Adex Mining
The Backstory
The story of the Mount Pleasant deposit in New Brunswick, Canada, began about 480 million years ago, when the cataclysms of plate tectonics gave birth to North America's second largest mountain belt, the Appalachians. As one massive supercontinent collided with smaller plates over a period of 100 million years, compression along the plate margins created the mountain chain and unleashed huge infusions of molten rock (magma) from depth. Mount Pleasant lies in the northeastern part of the once-towering but now heavily eroded Appalachian Range.

By the Middle Devonian Period (about 380 million years ago), the tectonic plates that form modern-day New Brunswick had firmly 'docked' together and started to sideslip. The change in tectonic stress direction caused more crustal deformation and renewed the upwellings of granitic magma. As the remobilized magma filled chambers beneath the earth's surface, it encountered weak zones in the crust and slowly started to rise.

Mount Pleasant Caldera Complex
In the Mount Pleasant area, the first few pulses of magma exploded into the atmosphere to form a broad volcanic cone (shown in green on the map below). A few million years later, additional magma pulses emerged from the deep-seated chamber but did not reach the surface. Instead, they intruded the core of the volcano and cooled there into granitic rocks of the McDougall Brook Granitic Suite (shown in red).

Click on image to enlarge

As the McDougall Brook rocks cooled, the overlying volcanic cone grew unstable and collapsed, creating a huge, basin-shaped caldera. Finally, the last magma pulse left the chamber, infiltrated the western edge of the caldera, and solidified into rocks of the Mount Pleasant Granitic Suite (shown in yellow). These younger granites were enriched in valuable metals because of the unusual, high-fluorine chemistry of the late-stage magma. Fluorine in granitic magma can boost the concentration of tungsten, molybdenum, tin and other metals.

The entire geological assemblage—the volcanic rocks, the two granitic suites, and the metals—is referred to as the Mount Pleasant Caldera Complex. It covers an area of about 13 by 34 kilometres and is dated as Late Devonian or about 360 million years old.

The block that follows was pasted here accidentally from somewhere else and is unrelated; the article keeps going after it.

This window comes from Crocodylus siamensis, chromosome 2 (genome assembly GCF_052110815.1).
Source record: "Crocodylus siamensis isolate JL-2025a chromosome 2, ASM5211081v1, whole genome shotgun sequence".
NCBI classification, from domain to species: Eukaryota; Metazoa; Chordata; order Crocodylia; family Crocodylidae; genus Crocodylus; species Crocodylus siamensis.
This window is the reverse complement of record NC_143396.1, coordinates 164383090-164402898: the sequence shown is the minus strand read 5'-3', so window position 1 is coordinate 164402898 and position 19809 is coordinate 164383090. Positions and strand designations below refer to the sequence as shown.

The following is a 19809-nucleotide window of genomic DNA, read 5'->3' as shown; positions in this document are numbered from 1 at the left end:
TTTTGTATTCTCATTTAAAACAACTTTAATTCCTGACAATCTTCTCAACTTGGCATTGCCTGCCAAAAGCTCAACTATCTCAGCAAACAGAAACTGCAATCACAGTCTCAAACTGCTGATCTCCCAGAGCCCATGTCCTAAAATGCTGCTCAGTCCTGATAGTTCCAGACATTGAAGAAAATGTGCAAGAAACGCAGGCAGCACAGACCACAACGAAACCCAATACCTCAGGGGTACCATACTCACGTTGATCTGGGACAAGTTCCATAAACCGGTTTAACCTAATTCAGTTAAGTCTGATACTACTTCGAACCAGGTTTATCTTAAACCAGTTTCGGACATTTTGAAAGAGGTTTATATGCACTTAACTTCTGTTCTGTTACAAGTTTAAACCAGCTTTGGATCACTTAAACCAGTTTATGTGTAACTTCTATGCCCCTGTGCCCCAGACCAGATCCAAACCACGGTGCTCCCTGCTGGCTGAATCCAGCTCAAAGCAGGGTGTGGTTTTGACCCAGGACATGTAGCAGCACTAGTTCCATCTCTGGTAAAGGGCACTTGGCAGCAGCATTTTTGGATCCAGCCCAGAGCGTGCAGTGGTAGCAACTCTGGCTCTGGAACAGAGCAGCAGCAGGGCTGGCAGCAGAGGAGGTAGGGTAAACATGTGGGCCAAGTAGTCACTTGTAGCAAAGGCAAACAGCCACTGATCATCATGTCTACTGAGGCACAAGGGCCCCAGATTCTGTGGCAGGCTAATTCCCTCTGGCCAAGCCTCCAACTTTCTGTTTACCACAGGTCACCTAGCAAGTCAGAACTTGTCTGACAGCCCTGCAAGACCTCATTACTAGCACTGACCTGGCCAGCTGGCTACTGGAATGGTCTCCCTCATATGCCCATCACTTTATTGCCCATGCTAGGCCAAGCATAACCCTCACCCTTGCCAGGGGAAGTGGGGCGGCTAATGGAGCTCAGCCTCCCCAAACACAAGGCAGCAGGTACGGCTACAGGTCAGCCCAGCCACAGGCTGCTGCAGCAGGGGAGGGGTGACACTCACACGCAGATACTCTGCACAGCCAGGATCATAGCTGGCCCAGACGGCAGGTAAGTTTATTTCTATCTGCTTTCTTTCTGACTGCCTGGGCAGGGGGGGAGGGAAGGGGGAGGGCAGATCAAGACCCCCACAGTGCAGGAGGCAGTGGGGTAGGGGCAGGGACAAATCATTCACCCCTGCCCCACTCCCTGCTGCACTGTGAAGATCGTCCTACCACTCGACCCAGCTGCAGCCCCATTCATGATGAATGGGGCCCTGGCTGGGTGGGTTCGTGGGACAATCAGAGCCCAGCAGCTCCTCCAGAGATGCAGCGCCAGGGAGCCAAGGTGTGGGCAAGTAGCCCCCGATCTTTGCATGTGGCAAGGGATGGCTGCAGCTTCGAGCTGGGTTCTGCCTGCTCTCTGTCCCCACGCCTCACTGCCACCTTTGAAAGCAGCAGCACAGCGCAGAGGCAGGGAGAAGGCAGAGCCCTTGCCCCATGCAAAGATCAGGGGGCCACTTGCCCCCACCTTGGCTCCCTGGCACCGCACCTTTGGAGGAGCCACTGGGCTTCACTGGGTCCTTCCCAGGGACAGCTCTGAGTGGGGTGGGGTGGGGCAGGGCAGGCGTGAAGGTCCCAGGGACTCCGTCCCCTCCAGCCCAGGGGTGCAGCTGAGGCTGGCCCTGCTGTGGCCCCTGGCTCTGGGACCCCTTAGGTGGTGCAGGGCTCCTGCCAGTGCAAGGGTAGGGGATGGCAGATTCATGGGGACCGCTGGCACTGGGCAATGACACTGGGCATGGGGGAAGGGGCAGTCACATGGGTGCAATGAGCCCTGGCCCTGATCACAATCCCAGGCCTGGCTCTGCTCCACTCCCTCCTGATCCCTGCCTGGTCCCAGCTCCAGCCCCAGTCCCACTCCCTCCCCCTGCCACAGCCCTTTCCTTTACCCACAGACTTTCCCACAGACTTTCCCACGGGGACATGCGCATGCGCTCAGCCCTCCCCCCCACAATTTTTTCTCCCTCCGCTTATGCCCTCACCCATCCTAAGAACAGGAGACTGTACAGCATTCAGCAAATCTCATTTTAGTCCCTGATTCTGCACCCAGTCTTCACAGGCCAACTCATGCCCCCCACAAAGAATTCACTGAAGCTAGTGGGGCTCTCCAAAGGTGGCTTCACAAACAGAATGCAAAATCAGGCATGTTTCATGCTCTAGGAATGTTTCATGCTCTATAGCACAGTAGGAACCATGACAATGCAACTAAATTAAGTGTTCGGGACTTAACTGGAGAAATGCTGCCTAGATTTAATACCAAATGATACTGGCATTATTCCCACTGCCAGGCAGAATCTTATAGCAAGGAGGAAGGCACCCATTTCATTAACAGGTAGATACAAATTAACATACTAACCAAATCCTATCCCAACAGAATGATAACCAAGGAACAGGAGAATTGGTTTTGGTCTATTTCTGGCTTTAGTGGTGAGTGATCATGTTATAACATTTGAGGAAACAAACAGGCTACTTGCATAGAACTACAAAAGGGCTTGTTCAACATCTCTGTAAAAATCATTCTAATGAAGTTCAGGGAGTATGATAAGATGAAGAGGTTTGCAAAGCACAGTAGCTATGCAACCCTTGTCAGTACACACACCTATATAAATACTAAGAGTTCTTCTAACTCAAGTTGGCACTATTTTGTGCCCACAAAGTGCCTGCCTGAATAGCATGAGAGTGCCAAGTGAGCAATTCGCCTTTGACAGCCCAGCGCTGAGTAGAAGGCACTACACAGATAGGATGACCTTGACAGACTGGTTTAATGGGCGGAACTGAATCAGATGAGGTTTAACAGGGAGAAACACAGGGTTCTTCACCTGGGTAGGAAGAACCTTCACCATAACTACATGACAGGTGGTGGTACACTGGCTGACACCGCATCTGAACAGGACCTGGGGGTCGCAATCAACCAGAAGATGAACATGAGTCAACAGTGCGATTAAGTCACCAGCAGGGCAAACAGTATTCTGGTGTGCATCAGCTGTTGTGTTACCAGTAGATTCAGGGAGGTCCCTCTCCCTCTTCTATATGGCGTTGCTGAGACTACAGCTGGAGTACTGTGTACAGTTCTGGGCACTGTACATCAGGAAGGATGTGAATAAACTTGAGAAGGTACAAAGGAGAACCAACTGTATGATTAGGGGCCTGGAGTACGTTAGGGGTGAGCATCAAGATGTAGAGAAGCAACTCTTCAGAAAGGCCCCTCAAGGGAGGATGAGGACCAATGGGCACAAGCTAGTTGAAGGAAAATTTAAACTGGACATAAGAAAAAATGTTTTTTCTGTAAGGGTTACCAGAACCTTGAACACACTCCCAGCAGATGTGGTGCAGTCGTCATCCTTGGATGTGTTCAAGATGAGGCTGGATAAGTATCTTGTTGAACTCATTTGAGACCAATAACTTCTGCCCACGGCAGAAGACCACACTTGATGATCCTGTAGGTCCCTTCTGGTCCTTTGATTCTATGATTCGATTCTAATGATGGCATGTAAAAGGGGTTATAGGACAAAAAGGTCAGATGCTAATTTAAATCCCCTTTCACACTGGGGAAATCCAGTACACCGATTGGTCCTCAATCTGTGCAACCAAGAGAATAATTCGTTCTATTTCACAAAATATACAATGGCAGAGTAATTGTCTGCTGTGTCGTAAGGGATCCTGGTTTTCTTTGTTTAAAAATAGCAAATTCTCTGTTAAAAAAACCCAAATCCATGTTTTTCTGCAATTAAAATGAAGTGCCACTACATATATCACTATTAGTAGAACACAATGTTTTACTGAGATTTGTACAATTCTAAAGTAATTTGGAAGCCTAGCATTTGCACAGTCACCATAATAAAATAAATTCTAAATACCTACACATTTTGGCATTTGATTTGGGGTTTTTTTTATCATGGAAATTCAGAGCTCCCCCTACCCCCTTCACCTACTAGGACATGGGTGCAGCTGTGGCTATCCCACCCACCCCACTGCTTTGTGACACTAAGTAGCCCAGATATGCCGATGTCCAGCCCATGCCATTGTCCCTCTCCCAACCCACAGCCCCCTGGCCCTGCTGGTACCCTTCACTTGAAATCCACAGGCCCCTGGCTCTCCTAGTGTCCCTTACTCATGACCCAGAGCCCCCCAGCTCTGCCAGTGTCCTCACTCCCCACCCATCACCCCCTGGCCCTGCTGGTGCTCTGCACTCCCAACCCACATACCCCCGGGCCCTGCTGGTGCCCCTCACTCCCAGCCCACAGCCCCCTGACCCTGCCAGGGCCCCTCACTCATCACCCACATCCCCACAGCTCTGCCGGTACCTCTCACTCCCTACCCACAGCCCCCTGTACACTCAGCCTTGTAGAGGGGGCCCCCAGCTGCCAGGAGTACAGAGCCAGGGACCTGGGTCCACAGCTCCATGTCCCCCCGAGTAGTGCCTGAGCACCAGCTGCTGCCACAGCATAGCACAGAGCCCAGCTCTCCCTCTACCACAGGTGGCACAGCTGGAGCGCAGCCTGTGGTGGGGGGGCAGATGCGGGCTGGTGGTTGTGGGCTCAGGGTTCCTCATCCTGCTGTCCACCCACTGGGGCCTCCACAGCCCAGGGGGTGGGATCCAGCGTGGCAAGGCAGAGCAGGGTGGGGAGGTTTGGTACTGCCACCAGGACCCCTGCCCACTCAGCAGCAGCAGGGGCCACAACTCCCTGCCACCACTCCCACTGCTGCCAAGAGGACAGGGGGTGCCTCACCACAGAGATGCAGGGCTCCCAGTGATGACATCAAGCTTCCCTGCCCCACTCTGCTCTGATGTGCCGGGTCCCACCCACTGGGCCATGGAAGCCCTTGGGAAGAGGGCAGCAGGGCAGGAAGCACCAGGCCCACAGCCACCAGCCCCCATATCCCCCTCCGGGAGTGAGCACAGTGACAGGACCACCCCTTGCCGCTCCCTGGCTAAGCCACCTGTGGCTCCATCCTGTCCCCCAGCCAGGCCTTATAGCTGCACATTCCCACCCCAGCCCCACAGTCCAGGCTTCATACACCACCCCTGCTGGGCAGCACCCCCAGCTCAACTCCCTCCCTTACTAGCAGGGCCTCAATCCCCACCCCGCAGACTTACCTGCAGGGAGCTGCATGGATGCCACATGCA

Mount Pleasant Granitic Suite
All metal resources in the Mount Pleasant deposit were generated by the Mount Pleasant Granitic Suite. Rocks of the suite cooled in three distinct stages to produce (from oldest to youngest) Granite I, Granite II and Granite III. Granite II has intruded Granite I in places, and Granite III has intruded both earlier phases.

Each granitic phase differs in texture and mineralogy. The tungsten–molybdenum ores were generated by, and are hosted in, Granite I. They're also found in related hydrothermal breccias that overlie Granite I. The breccias formed when hot, pressurized fluids rich in gas and metals escaped from the upper magma chamber into the rocks overhead. The explosive fluids shattered the rock into fragments (breccia) and later hardened into metal-rich deposits. Wolframite (tungsten ore) and molybdenite (molybdenum ore) are the most important ores in Granite I.

Ores containing tin–indium–zinc were generated by Granite II. They occur in sulphide-rich veins and disseminations, not just within Granite II, but also where Granite II intruded Granite I and the breccias. Sphalerite (zinc ore), cassiterite (tin ore), chalcopyrite (copper ore) and arsenopyrite (arsenic iron ore) are the primary ores of interest in Granite II. Indium occurs in association with the sphalerite.

Although diamond drillholes have yet to intersect economic metal resources in Granite III, recent studies suggest that sizable tin deposits may exist at depth (Inverno and Hutchinson 2004, 2006).

Fire Tower Zone and North Zone
The configuration of Granites I and II in the Mount Pleasant area has created two separate metal-rich zones.

The Fire Tower Zone features the most significant concentrations of tungsten and molybdenum. It also contains some tin–indium mineralization with grades of up to 300 g/t In. The nearby North Zone supports more than half a dozen subzones rich in tin and indium. As well, it hosts an anomalous subzone with concentrations of tungsten and molybdenum.

The following report provides additional details about the geology at Mount Pleasant:

Polymetallic deposits of Sisson Brook and Mount Pleasant, New Brunswick, Canada. 2010. Compiled by L.R. Fyffe and K.G. Thorne. New Brunswick Department of Natural Resources; Lands, Minerals and Petroleum Division, Field Guide No. 3, 68 p.

References Cited
Stratigraphy and eruptive history of the Late Devonian Mount Pleasant Caldera Complex, Canadian Appalachians. By S.R. McCutcheon, H.E. Anderson, and P.T. Robinson. 1997. Geological Magazine, Vol. 134, p. 17-36.

The endogranitic tin zone, Mount Pleasant, New Brunswick, Canada, and its metallogenesis. By C.M. Inverno and R.W. Hutchinson. 2004. Institution of Mining and Metallurgy Transactions (Section B-Applied Earth Science), Vol. 113, p. B261-B288.

Petrochemical discrimination of evolved granitic intrusions associated with Mount Pleasant deposits, New Brunswick, Canada. 2006. By C.M. Inverno and R.W. Hutchinson. 2006. Institution of Mining and Metallurgy Transactions (Section B-Applied Earth Science), Vol. 115, p. 23-39.